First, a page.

Canada Holocaust Memorial Omitted Any Reference to Jews, the Role of Anti-Semitism

July 1941: A group of Bolsheviks captured by the Nazis in the ill-advised Operation Barbarossa. German troops invaded Russia in June, 1941. / Getty Images


The Canadian government has responded to outcry and removed a plaque at the National Holocaust Memorial in Ottawa, Canada that made no mention of how Jews were victims of the Holocaust.

Heritage Minister Melanie Joly said the plaque would be replaced with a new one "that reflects the horrors experienced by the Jewish people," the Times of Israel reported.

The original plaque memorialized the "millions of men, women, and children murdered during the Holocaust" and the "survivors who persevered and were able to make their way to Canada after one of the darkest chapters in history."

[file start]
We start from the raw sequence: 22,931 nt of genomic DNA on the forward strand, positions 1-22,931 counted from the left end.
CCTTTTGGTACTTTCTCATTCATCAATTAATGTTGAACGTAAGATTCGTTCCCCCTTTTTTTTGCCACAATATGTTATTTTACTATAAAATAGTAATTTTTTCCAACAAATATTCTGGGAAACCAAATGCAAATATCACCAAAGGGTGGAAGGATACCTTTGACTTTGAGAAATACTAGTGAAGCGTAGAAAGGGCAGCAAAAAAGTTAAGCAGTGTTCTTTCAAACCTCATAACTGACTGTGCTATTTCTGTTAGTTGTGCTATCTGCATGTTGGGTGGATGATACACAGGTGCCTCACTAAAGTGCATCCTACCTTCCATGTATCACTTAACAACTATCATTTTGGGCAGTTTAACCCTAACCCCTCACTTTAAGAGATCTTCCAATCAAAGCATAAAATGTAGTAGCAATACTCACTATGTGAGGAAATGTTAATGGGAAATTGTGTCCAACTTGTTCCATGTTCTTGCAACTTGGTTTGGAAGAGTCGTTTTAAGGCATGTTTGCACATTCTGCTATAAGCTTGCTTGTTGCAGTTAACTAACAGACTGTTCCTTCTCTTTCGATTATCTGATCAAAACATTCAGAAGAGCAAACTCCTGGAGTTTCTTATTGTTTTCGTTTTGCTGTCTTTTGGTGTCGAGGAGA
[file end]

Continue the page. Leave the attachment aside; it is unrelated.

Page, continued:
Prior to the memorial's opening last week, Canada was the only country of the World War II Allies that did not have a Holocaust memorial.

During the inauguration of the memorial, Prime Minister Justin Trudeau emphasized his commitment to combatting anti-Semitism.

"Today we reaffirm our unshakeable commitment to fight anti-Semitism, racism, xenophobia, and discrimination in all its forms, and we pay tribute to those who experienced the worst of humanity," he said.

The White House was similarly criticized earlier this year following a statement the Trump administration issued for International Holocaust Remembrance Day that failed to mention Jews or anti-Semitism.

Conor Beck

Conor Beck   Email Conor | Full Bio | RSS
Conor Beck is a Media Analyst for the WFB. He's previously written for The College Fix, Life News, and was a Student Free Press Association Fellow for The Weekly Standard. He graduated from Rice University in 2017.

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